The Many Linkages to Communities
Seeing a group of researchers in Santa hats wielding wrenches might seem odd. But last holiday season, a dozen NREL Fuels and Combustion Science researchers gathered to assemble bicycles for students at a Denver elementary school.
NREL also is an active partner with organizations sharing the laboratory's mission, by strengthening workforce development and fostering partnership opportunities. Nearly 300 community and business leaders have experienced the four-month Executive Energy Leadership Academy, getting a closer look at NREL and its research. And the laboratory participates in local organizations, including the Jefferson County Economic Development Corporation and the Denver Chamber of Commerce.
"NREL's work on behalf of the Golden Chamber and other local organizations not only increases our visibility within the community, it also allows us to provide a key point of view in discussions about the local economy," said NREL Visitor Relations and Program Coordinator Sarah Barba, who also serves as chair of the Greater Golden Area Chamber of Commerce Board of Directors.
NREL volunteers are also active with organizations whose missions and values are parallel to those of NREL. For instance, the American Alpine Club (AAC) in Golden announced the recipients of its 2018 research grants, powered in part by the Alliance for Sustainable Energy, which manages NREL on behalf of DOE. NREL staff from across the laboratory serve on the AAC Research Grant Committee, reviewing all the project proposals submitted for consideration. NREL Subcontract Closeout Specialist Dylan Maher is one of the committee members. "Not only is it a great opportunity to support our neighbors at the AAC, it's also been incredible to see NRELians come together and rally around our mutual love for the outdoors," she said.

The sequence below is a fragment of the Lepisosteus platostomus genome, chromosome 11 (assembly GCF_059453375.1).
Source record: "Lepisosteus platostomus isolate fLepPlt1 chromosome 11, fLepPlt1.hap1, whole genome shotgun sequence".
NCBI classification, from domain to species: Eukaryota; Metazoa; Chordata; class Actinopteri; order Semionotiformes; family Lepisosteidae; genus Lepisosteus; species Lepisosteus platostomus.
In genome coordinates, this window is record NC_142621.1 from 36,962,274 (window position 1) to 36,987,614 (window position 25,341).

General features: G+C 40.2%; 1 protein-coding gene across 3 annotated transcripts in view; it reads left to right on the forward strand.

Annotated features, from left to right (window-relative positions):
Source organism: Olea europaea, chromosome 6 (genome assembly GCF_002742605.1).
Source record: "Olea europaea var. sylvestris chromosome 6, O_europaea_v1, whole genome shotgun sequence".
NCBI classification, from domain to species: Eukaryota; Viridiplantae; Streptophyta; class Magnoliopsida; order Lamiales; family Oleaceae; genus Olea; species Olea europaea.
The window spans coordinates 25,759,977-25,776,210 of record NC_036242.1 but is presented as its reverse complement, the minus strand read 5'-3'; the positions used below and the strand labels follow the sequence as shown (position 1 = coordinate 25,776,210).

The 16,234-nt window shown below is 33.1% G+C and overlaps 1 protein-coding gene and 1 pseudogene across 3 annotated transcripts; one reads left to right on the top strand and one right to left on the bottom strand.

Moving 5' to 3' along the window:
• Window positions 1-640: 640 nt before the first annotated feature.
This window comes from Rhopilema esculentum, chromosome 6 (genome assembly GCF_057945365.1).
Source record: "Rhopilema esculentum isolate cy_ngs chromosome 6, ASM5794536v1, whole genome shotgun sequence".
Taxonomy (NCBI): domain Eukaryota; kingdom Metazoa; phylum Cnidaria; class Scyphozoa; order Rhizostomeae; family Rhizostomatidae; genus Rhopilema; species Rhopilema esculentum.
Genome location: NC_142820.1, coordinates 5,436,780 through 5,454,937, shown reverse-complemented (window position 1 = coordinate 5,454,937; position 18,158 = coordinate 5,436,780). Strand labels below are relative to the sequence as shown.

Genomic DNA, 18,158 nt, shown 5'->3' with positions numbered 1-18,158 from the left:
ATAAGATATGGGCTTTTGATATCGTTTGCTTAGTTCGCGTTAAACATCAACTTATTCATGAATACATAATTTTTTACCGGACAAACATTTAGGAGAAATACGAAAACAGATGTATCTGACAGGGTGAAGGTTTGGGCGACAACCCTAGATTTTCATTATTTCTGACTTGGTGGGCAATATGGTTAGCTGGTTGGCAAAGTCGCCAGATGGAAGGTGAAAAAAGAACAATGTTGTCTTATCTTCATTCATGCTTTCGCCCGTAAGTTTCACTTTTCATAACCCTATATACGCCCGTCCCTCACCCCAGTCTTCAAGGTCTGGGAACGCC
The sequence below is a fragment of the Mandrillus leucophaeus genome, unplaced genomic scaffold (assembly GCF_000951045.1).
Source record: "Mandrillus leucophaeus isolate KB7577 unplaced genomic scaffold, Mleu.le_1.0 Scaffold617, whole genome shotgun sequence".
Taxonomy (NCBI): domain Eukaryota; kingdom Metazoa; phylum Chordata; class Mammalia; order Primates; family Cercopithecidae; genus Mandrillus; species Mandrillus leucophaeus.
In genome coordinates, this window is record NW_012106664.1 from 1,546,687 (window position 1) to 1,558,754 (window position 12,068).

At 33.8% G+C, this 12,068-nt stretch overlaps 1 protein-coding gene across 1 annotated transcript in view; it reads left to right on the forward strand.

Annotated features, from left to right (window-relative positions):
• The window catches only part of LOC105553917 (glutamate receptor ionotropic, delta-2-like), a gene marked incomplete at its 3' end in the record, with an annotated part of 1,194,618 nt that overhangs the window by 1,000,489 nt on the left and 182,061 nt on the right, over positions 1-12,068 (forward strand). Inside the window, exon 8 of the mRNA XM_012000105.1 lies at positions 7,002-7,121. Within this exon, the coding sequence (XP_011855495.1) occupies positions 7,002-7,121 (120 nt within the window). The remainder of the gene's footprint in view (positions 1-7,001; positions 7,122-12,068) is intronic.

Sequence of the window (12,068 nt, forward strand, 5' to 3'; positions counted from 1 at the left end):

Of course, enjoyment of the outdoors makes some of NREL's connections a natural fit. A team of NREL cyclists and supporters has been raising funds for multiple sclerosis (MS) research as part of the annual Bike MS: Colorado 150-mile ride for years. This year, the group—which has raised more than $50,000 for the local chapter of the National MS Society—set an aggressive goal to double that amount. One team member, NREL Electronic Print Specialist Kirsten Trujillo, who has battled MS for 22 years, couldn't be more excited. She plans to clang her cowbell along the route from the northern suburbs to Fort Collins. As many other givers at NREL do, Trujillo pledged, "I can give way more cowbell."
The efforts go on and on: assembling peanut-butter-and-jelly sandwiches for the Denver Rescue Mission to hand out to the homeless; visiting local animal shelters to help provide care to rescued pets; and strengthening ties with a variety of business organizations. Many also reach out on their own. Engineer Doug DeVoto, for example, made a second trip to Nepal last fall as part of an Engineers Without Borders project to build a well for community use.
Barb Goodman, who recently retired as NREL's executive director for Institutional Planning, Integration, and Development—a frequent chairperson of the laboratory's annual giving campaign and a board member for several local nonprofits—summed it up simply. "I have been so incredibly blessed with resources, opportunities, friendships, linkages to people," she said. "I want to be able to share that and give back personally." That's the spirit behind all of this. "Not only are we changing the world through scientific innovation, we're changing the world around us through every community member we reach," Rhodes said.